After a slow first five months, I'm back to blogging in earnest. In the forthcoming few months I plan to keep on tracking the blooming of wildflowers, the activities of bugs and reptiles and any other critters I'm quick enough or lucky enough to photograph, and to comment on ecological relationships. Since there is an increasing sense of ecological crisis among many people and more vigorous denial of such on the part of others, I will inevitably comment on the social and political dimensions of survival as I see them.
I am still an adjunct instructor in the English Department at Feather River College, but time permitting, I am available for hire as a nature guide in the region in and around Plumas County. A brochure describing my usual kinds of natural history adventures is in development. Email me c/o firstname.lastname@example.org with your mailing address and a statement of interests, and I'll send you a rough draft.
I have been teaching since 1965 and have recently joined the English Department as an Associate Faculty member at Feather River College. Recently taught Nature Literature in America and am currently teaching Interpersonal Communication and Basic Reading and Writing.
A beautiful stump of Douglas-fir sports a decorative garden. Click on the photo for an enlargement and see how many different plants and fungi you can spot. What started as a quick walk in the shady woods with our dog turned out to be a feast for the eyes.
Prince's Pine, a member of the Heath family, looks fresh and green as if it were spring. It'll stay that way under the snow. A nice White Fir seedling in the background.
There were lots of Cascara Buckthorn seedlings along the trail, mostly with either one or two leaves. The green stood out brightly against the greys and browns of the shady forest. This stretch of forest has mostly 150-foot and taller Douglas-firs, White Firs, and Sugar Pines. Not much light reaches the ground this time of year. The fungi seem to love that.
A couple of persistent leaves on Deerbrush covered with a mixture of dew and frost. Click on the photo for a more detailed view A time-lapse film of these leaves would be quite a show as the temperature hovers above and below freezing and the moisture frequently changes state. At 80 calories per gram, there's quite a bit of energy transfer going on here.
Great clusters of foliose lichens of two different kinds decorate a twig.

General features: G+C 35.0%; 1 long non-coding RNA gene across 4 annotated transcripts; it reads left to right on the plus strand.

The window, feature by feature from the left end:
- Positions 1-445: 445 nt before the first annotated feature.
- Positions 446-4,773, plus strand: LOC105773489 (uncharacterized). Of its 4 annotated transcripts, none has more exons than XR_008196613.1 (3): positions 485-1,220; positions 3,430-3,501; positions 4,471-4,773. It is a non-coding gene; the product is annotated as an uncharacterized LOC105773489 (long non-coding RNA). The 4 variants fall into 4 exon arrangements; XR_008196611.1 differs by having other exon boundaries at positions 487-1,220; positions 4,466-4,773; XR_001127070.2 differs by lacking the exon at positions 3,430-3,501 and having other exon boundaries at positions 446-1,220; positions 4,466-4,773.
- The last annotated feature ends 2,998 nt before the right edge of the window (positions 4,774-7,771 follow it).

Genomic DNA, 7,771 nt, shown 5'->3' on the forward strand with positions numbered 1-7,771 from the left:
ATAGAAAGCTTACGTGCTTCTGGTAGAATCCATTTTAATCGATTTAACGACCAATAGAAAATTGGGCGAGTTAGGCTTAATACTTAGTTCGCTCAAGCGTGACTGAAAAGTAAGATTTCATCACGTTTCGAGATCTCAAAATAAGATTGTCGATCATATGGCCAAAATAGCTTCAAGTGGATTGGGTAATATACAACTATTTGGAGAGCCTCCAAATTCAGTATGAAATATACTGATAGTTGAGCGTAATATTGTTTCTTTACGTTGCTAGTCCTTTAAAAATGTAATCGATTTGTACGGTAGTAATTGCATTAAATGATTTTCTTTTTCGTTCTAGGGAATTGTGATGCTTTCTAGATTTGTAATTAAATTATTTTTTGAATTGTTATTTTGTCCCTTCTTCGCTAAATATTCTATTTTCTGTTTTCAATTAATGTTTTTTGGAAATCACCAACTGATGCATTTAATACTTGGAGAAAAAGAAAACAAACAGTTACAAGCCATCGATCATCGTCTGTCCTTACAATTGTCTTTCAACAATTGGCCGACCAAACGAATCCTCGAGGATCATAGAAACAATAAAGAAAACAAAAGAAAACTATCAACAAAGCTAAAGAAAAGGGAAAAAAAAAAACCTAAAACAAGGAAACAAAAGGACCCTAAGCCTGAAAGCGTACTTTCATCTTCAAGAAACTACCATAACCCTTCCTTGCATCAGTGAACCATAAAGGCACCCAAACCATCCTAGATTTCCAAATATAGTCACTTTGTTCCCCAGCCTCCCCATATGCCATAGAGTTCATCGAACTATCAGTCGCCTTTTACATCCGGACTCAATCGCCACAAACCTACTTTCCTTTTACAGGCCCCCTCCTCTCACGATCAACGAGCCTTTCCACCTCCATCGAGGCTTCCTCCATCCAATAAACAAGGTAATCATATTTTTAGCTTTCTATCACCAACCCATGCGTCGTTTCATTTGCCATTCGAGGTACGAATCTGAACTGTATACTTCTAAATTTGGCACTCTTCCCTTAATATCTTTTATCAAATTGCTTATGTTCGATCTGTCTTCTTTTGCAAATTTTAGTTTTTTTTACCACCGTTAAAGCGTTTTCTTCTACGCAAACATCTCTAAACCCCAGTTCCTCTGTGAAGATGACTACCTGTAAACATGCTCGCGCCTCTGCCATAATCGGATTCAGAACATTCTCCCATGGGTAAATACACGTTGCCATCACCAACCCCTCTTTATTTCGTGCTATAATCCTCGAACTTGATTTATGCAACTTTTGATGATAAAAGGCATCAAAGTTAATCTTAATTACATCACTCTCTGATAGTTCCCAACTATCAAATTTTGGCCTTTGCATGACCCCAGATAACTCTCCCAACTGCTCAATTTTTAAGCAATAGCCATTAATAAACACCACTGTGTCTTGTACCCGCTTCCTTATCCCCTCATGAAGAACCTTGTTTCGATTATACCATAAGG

Lots of fungi of this type are springing up in the area. I found a pretty dense cluster of them the other day and posted photos earlier this week. On today's hike, I only found two. I wonder if they're connected below ground.
The bright yellow of these lichens is impressive. Probably a good source of dye.
Another colorful lichen, possibly growing on the fallen leaves, or maybe it fell from a tree and is now unattached. Didn't have time to investigate, just enough time to grab some photos and move on.
I tipped over a big piece of bark and found this ground beetle. My field guide says an easy way to distinguish these Carabid beetles from the Tenebrionids that share this habitat is the former run very fast as soon as they are exposed and the latter move slowly if at all. That works in the summer. On this day of near-freezing temperatures, everything moves slowly - except for me and the dog, we walk fast in order to keep warm. Anyway, I could tell this one was a Carabid based on memories from last summer. It decided to hide right away, but it could not do so very fast.
At this point, she probably thinks she is hidden, like the small child who covers her eyes and says "You can't see me!"
Here she is slowly relocating. Probably didn't like having a worm lying on her back.
This centipede was either not so affected by the cold or had been hiding in a warmer place. It was fast. I got lucky and got a clear shot. The White Fir needle provides scale. Even though nearly everything I saw on this brief hike was brown or grey, it seemed very colorful to me. If serious snow is about to begin tonight as forecast, I'll have to satisfy my need for color in some other way. I'm not enthusiastic about winter photography at this elevation. I probably worry too much about my Lithium batteries failing. So, when the snow gets serious, something about the character of this blog will change. I'm not sure yet what that change will be. Maybe more words, maybe more drawings, or maybe more trips to the Great Valley where there is no winter.
Oh, about today's title. Did you count the photos? 13. A shady dozen - they were photographed in the shade, and it's kind of shady to call 13 a dozen.